Histone methylation-dependent regulation of gene expression was previously reported to be involved in the regulation of the endothelial nitric oxide synthase (eNOS) gene.35 In this paper, histone methylation at the eNOS promoter was found at increased levels in endothelial cells compared to nonendothelial cells, and the methylation inhibitor MTA reduced eNOS mRNA expression.35 In endothelial progenitor cells, HoxA9 transactivates eNOS transcription during cell maturation ex vivo,17 providing a second clue for the potential involvement of eNOS in MLL-dependent endothelial-cell signaling. However, exogenous NO did not compensate for the suppressed migration in MLL-siRNA-treated cells (data not shown). Therefore, a major causal role for eNOS in this pathway appears unlikely. Rather, our data show that the axon guidance factor EphB4 is located downstream of MLL as an angiogenic effector molecule, which is regulated by MLL in a HoxA9-mediated way. Importantly, EphB4 does not only signal endothelial-cell migration,36 but was recently also identified as an essential regulator of cancer cell migration29 and metastatic potential.37 Thus, MLL-dependent HoxA9- and EphB4-mediated angiogenic signals may provide an attractive therapeutic target for antiangiogenesis and antineoplastic therapeutic strategies.38 In addition to the MLL-HoxA9-EphB4 axis, the MLL-dependent regulation of integrin subunits α5 and β3 via HoxD3 appears to be involved in endothelial-cell migration. These findings are in accordance with the previously described role of HoxD3 for the regulation of gene expression during angiogenesis in endothelial cells.30,31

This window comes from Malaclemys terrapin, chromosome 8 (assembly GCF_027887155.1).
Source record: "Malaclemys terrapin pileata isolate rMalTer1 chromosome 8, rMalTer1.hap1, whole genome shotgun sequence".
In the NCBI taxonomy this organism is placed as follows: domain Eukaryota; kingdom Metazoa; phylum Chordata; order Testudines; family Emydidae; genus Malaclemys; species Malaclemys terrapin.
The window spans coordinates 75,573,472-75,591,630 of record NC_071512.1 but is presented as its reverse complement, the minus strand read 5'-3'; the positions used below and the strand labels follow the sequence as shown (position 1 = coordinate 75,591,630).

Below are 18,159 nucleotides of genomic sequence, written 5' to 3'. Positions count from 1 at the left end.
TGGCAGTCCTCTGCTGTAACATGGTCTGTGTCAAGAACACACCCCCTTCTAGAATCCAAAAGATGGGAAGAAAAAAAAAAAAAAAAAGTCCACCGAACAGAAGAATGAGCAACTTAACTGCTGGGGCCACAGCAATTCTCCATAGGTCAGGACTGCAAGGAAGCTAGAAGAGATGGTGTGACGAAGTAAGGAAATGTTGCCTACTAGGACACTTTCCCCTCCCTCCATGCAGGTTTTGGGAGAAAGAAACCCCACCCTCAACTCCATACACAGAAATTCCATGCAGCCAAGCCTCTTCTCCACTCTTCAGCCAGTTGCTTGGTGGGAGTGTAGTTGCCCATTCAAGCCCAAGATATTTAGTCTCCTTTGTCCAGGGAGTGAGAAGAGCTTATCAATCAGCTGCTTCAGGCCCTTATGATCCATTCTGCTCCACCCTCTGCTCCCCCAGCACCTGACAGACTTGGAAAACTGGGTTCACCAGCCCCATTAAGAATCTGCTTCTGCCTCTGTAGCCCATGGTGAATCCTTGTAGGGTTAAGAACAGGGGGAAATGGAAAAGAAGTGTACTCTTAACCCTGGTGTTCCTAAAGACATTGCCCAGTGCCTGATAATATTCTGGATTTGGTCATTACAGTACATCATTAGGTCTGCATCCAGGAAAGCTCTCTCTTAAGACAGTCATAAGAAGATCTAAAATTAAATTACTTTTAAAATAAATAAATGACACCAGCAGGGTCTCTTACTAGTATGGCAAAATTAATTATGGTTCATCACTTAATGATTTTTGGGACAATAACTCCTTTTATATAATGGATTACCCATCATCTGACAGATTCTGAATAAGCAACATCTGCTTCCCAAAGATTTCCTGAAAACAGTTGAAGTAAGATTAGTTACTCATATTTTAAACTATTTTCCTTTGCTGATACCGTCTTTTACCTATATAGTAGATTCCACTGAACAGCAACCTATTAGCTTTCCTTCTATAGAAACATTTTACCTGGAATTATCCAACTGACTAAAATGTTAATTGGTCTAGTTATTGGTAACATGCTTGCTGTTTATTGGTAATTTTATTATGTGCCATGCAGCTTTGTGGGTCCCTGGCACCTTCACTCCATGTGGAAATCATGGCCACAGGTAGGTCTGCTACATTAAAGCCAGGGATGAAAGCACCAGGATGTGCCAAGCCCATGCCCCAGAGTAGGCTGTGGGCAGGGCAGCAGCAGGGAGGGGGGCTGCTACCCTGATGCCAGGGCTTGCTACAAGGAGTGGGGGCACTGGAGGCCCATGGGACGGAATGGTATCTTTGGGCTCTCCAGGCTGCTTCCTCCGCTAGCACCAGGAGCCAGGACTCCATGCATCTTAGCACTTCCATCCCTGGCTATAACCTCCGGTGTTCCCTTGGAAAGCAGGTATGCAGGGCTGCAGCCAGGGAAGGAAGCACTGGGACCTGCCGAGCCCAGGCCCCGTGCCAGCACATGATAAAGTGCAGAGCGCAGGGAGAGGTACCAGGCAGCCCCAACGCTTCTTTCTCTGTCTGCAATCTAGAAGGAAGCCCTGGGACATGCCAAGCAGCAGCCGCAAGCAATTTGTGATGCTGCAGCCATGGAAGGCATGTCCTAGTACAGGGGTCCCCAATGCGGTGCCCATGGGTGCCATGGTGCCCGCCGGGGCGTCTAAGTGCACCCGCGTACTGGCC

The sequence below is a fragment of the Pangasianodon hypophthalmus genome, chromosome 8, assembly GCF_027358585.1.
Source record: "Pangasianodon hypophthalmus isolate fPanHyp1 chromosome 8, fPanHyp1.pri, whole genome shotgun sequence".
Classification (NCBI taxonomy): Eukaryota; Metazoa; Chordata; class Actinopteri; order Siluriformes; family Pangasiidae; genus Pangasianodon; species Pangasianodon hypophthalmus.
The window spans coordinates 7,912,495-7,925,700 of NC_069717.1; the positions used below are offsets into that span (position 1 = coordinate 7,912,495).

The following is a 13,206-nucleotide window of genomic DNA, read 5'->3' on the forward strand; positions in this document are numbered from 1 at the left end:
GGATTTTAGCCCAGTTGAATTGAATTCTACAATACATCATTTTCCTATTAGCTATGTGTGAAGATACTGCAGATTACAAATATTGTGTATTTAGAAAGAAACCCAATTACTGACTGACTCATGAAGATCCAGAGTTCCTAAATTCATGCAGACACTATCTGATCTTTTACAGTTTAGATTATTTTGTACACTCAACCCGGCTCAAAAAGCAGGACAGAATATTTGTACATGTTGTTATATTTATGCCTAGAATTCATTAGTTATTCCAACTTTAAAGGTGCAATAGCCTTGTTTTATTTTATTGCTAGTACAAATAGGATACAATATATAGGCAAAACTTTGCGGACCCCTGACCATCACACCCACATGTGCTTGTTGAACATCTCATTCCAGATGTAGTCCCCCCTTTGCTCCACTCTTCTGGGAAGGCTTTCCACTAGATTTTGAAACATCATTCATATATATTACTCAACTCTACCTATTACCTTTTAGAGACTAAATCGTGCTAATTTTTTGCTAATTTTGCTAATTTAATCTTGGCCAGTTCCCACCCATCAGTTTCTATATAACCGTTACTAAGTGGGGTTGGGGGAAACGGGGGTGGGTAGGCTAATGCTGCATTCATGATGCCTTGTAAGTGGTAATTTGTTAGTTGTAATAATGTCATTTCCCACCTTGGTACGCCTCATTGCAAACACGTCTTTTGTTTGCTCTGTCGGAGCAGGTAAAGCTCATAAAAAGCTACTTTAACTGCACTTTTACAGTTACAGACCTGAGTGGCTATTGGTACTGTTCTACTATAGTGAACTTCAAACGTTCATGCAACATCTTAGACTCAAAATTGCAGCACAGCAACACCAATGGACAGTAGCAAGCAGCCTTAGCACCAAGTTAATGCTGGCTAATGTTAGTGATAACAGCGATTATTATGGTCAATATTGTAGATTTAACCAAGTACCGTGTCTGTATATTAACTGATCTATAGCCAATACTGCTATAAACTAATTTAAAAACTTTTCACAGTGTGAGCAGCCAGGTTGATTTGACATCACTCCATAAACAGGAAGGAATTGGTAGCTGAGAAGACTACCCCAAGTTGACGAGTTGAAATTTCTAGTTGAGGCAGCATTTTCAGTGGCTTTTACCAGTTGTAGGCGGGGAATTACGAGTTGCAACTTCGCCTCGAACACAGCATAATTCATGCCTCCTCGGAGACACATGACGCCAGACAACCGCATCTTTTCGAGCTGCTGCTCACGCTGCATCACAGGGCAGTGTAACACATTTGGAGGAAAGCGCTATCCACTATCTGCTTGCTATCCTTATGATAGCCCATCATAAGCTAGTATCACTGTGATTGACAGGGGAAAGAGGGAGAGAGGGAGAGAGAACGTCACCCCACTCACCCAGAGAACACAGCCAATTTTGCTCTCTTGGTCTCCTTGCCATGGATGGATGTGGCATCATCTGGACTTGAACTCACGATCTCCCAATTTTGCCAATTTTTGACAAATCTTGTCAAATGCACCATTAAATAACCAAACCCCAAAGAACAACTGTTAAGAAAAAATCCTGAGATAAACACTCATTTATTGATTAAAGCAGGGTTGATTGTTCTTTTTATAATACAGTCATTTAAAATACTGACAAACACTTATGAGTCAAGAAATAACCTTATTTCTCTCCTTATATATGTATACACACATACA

Strikingly, our data reveal distinct pathways mediating MLL-dependent endothelial-cell migration in contrast to capillary sprouting. Although HoxA9 was previously shown to be sufficient and essential for migration of endothelial cells in a scratched wound assay,22 overexpression of HoxA9 or HoxD3 separately or a combination of both was incapable of rescuing MLL-dependent sprouting in a 3-dimensional assay, suggesting that different mechanisms are required for 3-dimensional sprouting of endothelial cells into a collagen matrix compared to 2-dimensional cell movement in a culture dish. This is conceivable because the 2-dimensional migration assay mainly involves endothelial-cell spreading and proliferation.25,39 In the 3-dimensional spheroid assay, a variety of cellular processes are involved, including the development of intracellular vacuoles, degradation and invasion into the collagen matrix, cell elongation, tube formation, transition from proliferation to differentiation, and maturation of the capillary structures.40 Thus, MLL may regulate additional targets, which are essential for capillary sprout formation during angiogenesis. Therefore, we determined the transcriptional regulation of other homeobox genes as putative MLL-dependent targets. However, neither HoxB4 nor HoxB5 or HoxB9, a paralogous gene of HoxA9, were regulated by MLL. Meis1, another transcription factor, which cooperates with HoxA9 to transactivate gene expression and is required for proper angiogenesis as evidenced by lethal hemorrhages in Meis1-deficient mice,41 is also not regulated by siRNA-mediated suppression of MLL in endothelial cells, although MLL binding to the Meis1 promoter region was shown previously in U937 cells.33 Interestingly, the genetic region encoding for the vascular remodelling factor Notch 4 is characterized by an endothelial cell-specific histone H3 K4 methylation pattern.42 Thus, other homeodomain or nonhomeodomain transcription factors beyond those investigated could mediate MLL-dependent endothelial sprout formation, possibly in a complex regulatory network that might well involve more than one single downstream target of MLL.